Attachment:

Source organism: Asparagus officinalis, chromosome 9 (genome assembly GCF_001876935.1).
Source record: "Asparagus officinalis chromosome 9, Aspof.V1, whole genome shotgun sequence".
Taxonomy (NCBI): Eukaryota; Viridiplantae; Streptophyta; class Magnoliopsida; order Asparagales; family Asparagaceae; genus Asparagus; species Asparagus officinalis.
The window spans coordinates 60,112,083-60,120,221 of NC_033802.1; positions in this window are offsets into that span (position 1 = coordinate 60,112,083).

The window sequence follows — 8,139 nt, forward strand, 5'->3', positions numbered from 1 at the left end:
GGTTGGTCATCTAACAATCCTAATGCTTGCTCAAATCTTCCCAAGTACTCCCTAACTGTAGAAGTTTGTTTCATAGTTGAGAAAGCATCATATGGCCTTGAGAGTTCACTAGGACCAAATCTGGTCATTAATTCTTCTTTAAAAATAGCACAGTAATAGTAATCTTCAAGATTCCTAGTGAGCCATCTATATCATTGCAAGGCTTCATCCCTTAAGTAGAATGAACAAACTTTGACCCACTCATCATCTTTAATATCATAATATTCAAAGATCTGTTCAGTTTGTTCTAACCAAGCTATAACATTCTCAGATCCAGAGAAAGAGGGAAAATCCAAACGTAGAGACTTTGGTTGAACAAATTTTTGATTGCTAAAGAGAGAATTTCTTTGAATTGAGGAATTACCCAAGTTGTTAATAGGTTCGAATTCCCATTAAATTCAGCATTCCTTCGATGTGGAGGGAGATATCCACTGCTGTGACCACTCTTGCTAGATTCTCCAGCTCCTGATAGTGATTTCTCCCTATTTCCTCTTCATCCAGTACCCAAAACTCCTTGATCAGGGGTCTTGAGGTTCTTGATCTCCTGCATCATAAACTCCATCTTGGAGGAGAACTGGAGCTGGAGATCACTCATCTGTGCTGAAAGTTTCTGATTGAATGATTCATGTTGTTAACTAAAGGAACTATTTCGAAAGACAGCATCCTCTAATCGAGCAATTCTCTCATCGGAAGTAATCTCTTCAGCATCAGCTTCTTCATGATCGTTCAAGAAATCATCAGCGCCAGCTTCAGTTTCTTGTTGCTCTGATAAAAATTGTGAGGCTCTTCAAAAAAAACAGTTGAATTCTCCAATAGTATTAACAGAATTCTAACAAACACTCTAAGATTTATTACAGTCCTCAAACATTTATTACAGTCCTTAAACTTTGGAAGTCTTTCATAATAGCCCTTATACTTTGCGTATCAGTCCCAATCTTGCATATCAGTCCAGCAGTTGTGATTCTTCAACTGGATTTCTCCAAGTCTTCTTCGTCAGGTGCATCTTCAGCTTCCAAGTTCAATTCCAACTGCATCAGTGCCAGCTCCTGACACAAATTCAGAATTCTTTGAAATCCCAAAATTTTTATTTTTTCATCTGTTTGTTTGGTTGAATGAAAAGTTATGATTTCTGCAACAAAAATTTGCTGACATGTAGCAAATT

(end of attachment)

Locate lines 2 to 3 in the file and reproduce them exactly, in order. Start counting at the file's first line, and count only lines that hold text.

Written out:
Source record: "Asparagus officinalis chromosome 9, Aspof.V1, whole genome shotgun sequence".
Taxonomy (NCBI): Eukaryota; Viridiplantae; Streptophyta; class Magnoliopsida; order Asparagales; family Asparagaceae; genus Asparagus; species Asparagus officinalis.